Introduction: Patients with cervical dystonia (CD) often have limb tremor that is clinically indistinguishable from essential tremor (ET). Whether a common central mechanism underlies the tremor in these conditions is unknown. We addressed this issue by quantifying limb tremor in 19 patients with CD and 35 patients with ET.
Method: Postural, resting and kinetic tremors were quantified (amplitude, mean frequency and regularity) using a three-axis accelerometer.
Results: The amplitude of limb tremor in ET was significantly higher than in CD, but the mean frequency was not significantly different between the groups. The cycle-to-cycle variability of the frequency (ie the tremor irregularity), however, was significantly greater (approximately 50%) in CD. Analysis of covariance excluded the possibility that the increased irregularity was related to the smaller amplitude of tremor in CD (ANCOVA: p = 0.007, F = 5.31).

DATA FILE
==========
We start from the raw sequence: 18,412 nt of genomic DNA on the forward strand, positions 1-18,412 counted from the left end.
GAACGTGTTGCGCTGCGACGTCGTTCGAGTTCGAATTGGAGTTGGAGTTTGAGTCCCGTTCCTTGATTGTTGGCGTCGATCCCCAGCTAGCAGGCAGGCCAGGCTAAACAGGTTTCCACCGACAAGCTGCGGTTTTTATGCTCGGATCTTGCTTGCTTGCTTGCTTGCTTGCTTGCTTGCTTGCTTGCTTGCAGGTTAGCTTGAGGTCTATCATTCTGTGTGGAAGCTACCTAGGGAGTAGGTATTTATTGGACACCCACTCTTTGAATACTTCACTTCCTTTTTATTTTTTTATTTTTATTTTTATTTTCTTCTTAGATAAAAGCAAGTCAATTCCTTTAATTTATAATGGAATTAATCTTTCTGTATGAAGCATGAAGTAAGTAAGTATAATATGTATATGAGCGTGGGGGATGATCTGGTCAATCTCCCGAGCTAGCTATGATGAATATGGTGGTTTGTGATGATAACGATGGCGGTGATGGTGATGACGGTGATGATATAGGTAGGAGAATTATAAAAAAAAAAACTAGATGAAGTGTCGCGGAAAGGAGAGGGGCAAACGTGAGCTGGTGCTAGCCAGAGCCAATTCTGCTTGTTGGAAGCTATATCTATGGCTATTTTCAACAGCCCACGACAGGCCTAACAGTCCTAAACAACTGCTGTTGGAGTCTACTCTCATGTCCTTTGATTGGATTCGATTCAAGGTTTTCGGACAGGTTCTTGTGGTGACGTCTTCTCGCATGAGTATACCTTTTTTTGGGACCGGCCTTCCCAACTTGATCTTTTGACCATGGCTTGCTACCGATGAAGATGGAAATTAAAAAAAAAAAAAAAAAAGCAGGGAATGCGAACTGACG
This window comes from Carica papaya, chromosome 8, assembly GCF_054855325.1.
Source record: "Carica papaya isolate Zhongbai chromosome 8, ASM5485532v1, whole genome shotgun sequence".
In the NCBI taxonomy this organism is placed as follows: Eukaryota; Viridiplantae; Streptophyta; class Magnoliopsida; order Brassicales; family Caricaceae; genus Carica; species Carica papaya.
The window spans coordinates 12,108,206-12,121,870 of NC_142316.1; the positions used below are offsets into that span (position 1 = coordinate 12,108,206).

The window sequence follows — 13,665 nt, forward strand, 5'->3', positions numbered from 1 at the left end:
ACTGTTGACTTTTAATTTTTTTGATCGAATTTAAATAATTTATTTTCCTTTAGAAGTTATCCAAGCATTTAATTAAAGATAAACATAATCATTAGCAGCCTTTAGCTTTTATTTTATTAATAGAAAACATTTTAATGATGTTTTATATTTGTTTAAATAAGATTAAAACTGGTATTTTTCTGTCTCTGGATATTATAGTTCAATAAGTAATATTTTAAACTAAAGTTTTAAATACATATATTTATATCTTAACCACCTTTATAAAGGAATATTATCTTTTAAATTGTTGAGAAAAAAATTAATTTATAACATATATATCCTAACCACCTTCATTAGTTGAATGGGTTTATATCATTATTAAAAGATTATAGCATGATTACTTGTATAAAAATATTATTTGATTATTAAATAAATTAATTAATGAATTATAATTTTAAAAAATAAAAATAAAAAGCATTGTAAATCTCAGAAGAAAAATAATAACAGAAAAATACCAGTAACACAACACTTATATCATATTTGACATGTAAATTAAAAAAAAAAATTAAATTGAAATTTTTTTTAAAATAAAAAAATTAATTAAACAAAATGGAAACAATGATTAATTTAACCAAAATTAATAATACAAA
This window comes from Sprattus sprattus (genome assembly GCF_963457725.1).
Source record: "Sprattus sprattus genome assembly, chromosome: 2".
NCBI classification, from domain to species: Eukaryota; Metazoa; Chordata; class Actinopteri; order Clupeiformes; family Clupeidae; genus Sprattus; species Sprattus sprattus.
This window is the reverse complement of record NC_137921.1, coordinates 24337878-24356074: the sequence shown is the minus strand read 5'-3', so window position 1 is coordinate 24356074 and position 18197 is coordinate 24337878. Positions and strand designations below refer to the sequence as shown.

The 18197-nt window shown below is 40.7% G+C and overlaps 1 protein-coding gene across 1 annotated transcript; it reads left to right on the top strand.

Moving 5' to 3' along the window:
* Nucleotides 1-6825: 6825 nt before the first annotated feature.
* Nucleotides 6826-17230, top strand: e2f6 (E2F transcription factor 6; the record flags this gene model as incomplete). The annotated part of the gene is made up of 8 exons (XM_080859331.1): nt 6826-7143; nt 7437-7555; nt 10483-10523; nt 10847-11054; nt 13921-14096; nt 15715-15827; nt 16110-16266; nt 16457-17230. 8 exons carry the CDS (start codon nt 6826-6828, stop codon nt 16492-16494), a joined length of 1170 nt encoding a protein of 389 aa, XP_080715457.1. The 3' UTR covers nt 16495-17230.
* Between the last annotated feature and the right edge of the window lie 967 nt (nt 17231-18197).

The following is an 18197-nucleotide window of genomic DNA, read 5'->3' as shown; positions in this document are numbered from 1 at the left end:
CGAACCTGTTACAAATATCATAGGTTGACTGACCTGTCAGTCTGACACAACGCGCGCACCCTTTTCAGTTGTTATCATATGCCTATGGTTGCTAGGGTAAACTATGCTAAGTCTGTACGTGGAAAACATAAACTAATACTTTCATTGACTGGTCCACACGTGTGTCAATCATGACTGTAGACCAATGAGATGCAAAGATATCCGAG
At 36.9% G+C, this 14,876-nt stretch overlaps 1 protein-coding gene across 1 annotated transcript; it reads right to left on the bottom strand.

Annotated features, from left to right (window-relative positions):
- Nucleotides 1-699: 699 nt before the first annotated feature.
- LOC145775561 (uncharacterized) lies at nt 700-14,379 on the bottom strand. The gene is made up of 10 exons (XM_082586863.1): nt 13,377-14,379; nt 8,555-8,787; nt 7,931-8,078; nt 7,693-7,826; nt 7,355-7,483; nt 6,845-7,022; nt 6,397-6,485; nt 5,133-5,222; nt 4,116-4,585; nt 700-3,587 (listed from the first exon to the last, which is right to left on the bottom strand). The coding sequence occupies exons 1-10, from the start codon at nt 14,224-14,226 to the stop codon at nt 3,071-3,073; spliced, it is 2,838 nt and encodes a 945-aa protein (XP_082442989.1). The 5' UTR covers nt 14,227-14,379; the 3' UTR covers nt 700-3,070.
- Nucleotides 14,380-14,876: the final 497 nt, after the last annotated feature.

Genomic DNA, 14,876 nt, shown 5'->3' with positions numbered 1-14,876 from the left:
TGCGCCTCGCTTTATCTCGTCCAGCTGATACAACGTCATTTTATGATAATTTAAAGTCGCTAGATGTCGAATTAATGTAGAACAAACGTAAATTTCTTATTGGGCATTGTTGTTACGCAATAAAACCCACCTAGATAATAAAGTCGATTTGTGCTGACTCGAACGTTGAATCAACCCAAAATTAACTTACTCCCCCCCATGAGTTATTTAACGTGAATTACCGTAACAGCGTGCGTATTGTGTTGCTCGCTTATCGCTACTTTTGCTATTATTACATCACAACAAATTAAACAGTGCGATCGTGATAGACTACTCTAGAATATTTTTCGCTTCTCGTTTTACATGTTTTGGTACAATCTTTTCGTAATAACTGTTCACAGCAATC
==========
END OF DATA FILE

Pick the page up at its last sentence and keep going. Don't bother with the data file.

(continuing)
Discussion: We propose that tremor in CD arises from oscillators with different dynamic characteristics, producing a more irregular output, whereas the tremor in ET arises from oscillators with similar dynamic characteristics, producing a more regular output. We suggest that variability of tremor is an important parameter for distinguishing tremor mechanisms. It is possible that changes in membrane kinetics based on the pattern of ion channel expression underlie the differences in tremor in some diseases.